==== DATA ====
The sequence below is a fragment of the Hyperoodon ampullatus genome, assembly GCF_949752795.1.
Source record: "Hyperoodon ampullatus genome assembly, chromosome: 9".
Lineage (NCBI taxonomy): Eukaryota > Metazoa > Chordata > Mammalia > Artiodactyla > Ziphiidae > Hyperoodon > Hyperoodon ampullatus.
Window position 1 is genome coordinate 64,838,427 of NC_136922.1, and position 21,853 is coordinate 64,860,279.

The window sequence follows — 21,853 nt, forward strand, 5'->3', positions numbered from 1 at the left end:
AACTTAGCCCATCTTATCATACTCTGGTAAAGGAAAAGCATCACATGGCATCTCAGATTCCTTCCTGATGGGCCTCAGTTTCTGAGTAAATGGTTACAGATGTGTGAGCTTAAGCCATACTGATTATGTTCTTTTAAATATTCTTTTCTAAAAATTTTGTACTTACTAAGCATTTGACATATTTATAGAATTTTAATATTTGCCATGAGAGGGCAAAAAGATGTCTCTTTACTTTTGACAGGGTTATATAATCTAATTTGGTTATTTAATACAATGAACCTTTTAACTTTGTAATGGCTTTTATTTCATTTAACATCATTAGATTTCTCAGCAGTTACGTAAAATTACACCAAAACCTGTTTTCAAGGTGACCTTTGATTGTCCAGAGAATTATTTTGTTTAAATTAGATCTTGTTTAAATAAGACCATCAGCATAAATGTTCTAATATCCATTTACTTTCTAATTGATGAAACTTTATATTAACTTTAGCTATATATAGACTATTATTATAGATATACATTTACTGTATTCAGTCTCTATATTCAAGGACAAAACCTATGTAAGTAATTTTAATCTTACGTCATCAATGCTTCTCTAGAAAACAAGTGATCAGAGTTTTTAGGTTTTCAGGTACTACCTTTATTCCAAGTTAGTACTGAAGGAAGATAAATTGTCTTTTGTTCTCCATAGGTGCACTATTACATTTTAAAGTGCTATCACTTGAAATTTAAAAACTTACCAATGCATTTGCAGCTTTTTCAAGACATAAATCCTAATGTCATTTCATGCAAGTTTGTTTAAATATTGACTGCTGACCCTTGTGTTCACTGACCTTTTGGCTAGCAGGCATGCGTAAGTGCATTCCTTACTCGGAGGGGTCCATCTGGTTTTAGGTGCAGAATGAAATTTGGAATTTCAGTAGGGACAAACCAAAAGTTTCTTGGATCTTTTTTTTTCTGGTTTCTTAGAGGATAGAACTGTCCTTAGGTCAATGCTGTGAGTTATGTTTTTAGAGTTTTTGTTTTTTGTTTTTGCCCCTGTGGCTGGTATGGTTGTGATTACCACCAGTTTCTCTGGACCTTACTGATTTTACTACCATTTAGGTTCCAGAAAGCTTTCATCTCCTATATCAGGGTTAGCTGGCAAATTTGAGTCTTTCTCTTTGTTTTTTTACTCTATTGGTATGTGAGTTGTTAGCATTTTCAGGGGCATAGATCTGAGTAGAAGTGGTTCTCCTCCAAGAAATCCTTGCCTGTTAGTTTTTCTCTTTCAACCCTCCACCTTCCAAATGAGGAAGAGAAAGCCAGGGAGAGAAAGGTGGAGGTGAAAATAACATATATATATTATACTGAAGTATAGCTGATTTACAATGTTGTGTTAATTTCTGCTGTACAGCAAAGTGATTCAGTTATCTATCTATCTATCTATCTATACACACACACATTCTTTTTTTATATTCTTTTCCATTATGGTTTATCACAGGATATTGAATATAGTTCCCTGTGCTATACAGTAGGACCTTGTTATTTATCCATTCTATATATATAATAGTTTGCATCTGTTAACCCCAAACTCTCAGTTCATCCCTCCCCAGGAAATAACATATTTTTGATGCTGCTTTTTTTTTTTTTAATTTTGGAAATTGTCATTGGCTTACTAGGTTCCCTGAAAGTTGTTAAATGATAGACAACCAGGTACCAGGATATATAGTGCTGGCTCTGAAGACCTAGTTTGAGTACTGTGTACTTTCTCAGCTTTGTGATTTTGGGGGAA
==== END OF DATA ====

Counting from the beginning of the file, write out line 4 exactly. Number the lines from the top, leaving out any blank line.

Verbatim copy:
Window position 1 is genome coordinate 64,838,427 of NC_136922.1, and position 21,853 is coordinate 64,860,279.